# Vanilla REINFORCE for continuous distributions

I’m writing a baseline for my model based on REINFORCE. That means I expect it not to work very well, which it makes it difficult check whether my implementation is correct. I tried this simple script to check that I’ve understood how to do REINFORCE in Pytorch.

It trains an MLP to produce 4 simple curves (identity, square, cube and sin) on a 1D input. The output consists of 4 values (the means) and 4 variances, together making 4 1D Gaussians. I sample an output vector from this result, and apply REINFORCE to get a loss.

My question is simply, is this the standard way to apply reinforce for Normal distributions, and to distribute the loss over the batch? It seems to work for this simple example, but I need to make sure that I’m not crippling my baseline by misunderstanding something.

``````import torch
from torch import nn
import torch.nn.functional as F

batch = 64
iterations = 50000

# Two layer MLP, producing means and sigmas for the output
h = 128
model = nn.Sequential(
nn.Linear(1, h), nn.Sigmoid(),
nn.Linear(h, 8)
)

opt = torch.optim.Adam(model.parameters(), lr = 0.0005)

for i in range(iterations):

x = torch.randn(batch, 1)
y = torch.cat([x, x ** 2, x ** 3, torch.sin(x)], dim=1)

x, y = Variable(x), Variable(y)

res = model(x)
means, sigs = res[:, :4], torch.exp(res[:, 4:])

dists = torch.distributions.Normal(means, sigs)
samples = dists.sample()

# REINFORCE
mloss = F.mse_loss(samples, y, reduce=False)
loss = - dists.log_prob(samples) * - mloss
loss = loss.mean()

loss.backward()
opt.step()

if i % 1000 == 0:
print('      ', 'loss', F.mse_loss(samples.data, y.data, reduce=False).mean(dim=0))
print('      ', 'sigs', sigs.mean(dim=0))
``````

I cannot recall what the REINFORCE is. Could you refer that method?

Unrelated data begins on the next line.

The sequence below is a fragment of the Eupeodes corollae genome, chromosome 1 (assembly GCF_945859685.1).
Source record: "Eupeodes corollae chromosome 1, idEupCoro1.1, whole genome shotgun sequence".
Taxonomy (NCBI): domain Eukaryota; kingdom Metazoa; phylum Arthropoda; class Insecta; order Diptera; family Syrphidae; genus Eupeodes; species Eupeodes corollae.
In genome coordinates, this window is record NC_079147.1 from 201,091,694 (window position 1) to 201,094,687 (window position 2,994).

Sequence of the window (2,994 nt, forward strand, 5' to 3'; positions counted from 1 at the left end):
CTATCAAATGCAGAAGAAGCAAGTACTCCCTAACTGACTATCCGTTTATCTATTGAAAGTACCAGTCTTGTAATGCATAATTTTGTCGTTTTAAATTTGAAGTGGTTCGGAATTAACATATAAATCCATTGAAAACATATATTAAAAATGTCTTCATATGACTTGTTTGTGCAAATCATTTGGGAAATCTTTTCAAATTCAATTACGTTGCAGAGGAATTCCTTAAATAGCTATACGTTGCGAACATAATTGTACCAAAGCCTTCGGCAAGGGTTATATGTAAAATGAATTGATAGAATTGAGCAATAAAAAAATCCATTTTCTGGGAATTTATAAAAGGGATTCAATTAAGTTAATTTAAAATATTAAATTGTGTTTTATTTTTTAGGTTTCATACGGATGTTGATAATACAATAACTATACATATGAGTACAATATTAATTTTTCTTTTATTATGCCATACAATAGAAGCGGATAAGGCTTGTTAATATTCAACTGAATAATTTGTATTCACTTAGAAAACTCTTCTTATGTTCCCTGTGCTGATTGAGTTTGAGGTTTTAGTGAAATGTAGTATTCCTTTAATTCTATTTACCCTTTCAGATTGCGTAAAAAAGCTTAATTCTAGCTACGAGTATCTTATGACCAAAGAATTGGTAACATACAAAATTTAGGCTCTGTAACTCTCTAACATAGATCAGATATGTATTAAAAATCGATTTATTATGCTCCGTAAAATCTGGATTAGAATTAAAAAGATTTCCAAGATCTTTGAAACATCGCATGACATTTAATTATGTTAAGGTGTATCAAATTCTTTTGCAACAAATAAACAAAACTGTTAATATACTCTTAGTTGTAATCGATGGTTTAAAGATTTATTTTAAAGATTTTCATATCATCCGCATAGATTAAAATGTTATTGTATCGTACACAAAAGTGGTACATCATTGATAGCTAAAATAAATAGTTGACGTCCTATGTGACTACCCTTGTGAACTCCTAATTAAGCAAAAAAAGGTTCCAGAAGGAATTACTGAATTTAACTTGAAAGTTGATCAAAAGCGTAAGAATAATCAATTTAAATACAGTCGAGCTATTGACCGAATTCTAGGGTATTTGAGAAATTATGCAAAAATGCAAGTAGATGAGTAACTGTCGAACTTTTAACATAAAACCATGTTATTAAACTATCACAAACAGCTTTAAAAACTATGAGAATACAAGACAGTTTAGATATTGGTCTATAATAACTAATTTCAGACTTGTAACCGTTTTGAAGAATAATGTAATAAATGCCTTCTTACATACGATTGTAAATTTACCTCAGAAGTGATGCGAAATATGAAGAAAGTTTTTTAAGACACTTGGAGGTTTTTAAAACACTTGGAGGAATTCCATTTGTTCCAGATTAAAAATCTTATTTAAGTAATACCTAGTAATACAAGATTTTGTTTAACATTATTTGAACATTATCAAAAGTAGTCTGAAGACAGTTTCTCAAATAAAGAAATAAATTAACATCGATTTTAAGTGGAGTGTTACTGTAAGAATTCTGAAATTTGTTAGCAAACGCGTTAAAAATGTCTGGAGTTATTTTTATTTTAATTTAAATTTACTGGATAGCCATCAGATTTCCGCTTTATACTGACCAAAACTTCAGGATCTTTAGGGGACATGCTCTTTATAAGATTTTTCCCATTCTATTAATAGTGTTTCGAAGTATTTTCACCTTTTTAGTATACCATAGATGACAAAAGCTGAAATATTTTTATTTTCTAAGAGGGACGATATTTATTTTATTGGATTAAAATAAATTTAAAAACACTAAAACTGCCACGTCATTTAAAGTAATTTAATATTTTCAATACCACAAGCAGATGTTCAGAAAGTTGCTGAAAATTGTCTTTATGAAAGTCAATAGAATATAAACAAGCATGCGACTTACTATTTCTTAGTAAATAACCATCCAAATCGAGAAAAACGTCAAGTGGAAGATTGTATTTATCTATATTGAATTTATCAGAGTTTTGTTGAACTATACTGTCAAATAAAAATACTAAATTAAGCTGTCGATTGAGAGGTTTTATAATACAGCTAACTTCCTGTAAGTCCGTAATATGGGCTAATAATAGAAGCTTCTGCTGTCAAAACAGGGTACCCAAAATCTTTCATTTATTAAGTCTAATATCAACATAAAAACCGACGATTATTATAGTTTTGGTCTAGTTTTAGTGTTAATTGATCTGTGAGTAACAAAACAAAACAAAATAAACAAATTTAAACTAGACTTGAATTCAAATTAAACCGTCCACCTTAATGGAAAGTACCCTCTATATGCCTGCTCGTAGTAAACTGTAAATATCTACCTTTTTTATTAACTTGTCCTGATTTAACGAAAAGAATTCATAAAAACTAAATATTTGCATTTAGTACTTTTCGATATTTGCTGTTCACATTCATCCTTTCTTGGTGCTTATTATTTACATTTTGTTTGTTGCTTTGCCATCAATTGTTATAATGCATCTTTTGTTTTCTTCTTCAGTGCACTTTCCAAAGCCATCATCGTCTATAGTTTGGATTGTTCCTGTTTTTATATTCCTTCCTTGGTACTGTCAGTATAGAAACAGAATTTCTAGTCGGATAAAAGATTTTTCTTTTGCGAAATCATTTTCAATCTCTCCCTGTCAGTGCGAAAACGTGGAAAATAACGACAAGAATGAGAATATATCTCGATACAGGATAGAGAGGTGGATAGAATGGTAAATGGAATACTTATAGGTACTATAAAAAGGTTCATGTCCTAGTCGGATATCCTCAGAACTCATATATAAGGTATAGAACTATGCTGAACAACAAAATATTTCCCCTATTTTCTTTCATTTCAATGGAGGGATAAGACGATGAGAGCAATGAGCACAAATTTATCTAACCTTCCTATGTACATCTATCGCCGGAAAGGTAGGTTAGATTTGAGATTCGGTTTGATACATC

It’s the basic method behind policy gradient reinforcement learning. It’s referenced in the docs here:
https://pytorch.org/docs/stable/distributions.html
This blogpost provides a more elaborate explanation:
http://karpathy.github.io/2016/05/31/rl/

It’s normally used in explicit reinforcement learning settings, when your network produces a distribution over possible actions and the environment provides you with a reward for the action. This is also how it is referenced in the docs. However, it can be used for any model that uses some non-differentiable sampling step. The principle is generalized in this paper.

My example is a little artificial: the model produces a distribution on the outputs and then samples from that distribution, computes a loss on the sample, and then estimates a gradient on that sample using REINFORCE.

Thx for referring. Could you define your problem with normal RL ways. I cannot figure out which are the state, action, reward in your example.

If you were to map this to an RL setting, then an “action” consists of choosing a real-valued 4D vector. The model produces a distribution over these actions in the form of 4 independent 1D Normal distributions, from which a single action is sampled.

The “reward” is just the negative of the loss, which is the MSE between the target (y) and the sampled action (samples).